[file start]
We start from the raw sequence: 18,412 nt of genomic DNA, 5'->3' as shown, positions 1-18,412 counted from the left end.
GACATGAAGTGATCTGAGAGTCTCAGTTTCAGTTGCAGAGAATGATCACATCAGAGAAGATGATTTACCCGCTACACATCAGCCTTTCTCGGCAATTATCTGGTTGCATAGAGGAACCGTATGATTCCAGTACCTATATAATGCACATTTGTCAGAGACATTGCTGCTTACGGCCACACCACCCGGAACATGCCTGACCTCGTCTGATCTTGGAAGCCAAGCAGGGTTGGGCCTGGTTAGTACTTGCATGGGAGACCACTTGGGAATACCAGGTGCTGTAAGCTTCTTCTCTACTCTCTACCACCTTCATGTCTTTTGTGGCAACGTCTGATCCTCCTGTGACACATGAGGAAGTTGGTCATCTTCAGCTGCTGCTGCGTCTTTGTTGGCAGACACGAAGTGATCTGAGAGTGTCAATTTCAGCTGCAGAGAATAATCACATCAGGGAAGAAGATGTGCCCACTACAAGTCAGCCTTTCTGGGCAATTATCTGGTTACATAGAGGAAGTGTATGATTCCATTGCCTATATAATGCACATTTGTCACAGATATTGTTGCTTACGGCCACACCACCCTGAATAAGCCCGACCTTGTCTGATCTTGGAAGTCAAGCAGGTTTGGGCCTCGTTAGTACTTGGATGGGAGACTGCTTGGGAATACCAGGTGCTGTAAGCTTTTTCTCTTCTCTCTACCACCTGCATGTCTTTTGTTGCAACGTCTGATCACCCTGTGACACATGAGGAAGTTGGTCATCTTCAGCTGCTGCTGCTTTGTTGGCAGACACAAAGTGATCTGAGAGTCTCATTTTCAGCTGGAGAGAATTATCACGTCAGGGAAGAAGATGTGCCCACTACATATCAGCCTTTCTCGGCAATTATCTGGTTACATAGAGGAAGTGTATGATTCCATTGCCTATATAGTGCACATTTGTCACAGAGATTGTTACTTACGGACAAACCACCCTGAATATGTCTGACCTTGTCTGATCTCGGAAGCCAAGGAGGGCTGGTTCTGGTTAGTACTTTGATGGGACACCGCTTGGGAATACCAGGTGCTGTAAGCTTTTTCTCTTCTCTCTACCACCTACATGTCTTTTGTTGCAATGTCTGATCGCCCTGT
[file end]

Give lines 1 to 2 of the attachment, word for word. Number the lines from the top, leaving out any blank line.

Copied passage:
We start from the raw sequence: 18,412 nt of genomic DNA, 5'->3' as shown, positions 1-18,412 counted from the left end.
GACATGAAGTGATCTGAGAGTCTCAGTTTCAGTTGCAGAGAATGATCACATCAGAGAAGATGATTTACCCGCTACACATCAGCCTTTCTCGGCAATTATCTGGTTGCATAGAGGAACCGTATGATTCCAGTACCTATATAATGCACATTTGTCAGAGACATTGCTGCTTACGGCCACACCACCCGGAACATGCCTGACCTCGTCTGATCTTGGAAGCCAAGCAGGGTTGGGCCTGGTTAGTACTTGCATGGGAGACCACTTGGGAATACCAGGTGCTGTAAGCTTCTTCTCTACTCTCTACCACCTTCATGTCTTTTGTGGCAACGTCTGATCCTCCTGTGACACATGAGGAAGTTGGTCATCTTCAGCTGCTGCTGCGTCTTTGTTGGCAGACACGAAGTGATCTGAGAGTGTCAATTTCAGCTGCAGAGAATAATCACATCAGGGAAGAAGATGTGCCCACTACAAGTCAGCCTTTCTGGGCAATTATCTGGTTACATAGAGGAAGTGTATGATTCCATTGCCTATATAATGCACATTTGTCACAGATATTGTTGCTTACGGCCACACCACCCTGAATAAGCCCGACCTTGTCTGATCTTGGAAGTCAAGCAGGTTTGGGCCTCGTTAGTACTTGGATGGGAGACTGCTTGGGAATACCAGGTGCTGTAAGCTTTTTCTCTTCTCTCTACCACCTGCATGTCTTTTGTTGCAACGTCTGATCACCCTGTGACACATGAGGAAGTTGGTCATCTTCAGCTGCTGCTGCTTTGTTGGCAGACACAAAGTGATCTGAGAGTCTCATTTTCAGCTGGAGAGAATTATCACGTCAGGGAAGAAGATGTGCCCACTACATATCAGCCTTTCTCGGCAATTATCTGGTTACATAGAGGAAGTGTATGATTCCATTGCCTATATAGTGCACATTTGTCACAGAGATTGTTACTTACGGACAAACCACCCTGAATATGTCTGACCTTGTCTGATCTCGGAAGCCAAGGAGGGCTGGTTCTGGTTAGTACTTTGATGGGACACCGCTTGGGAATACCAGGTGCTGTAAGCTTTTTCTCTTCTCTCTACCACCTACATGTCTTTTGTTGCAATGTCTGATCGCCCTGT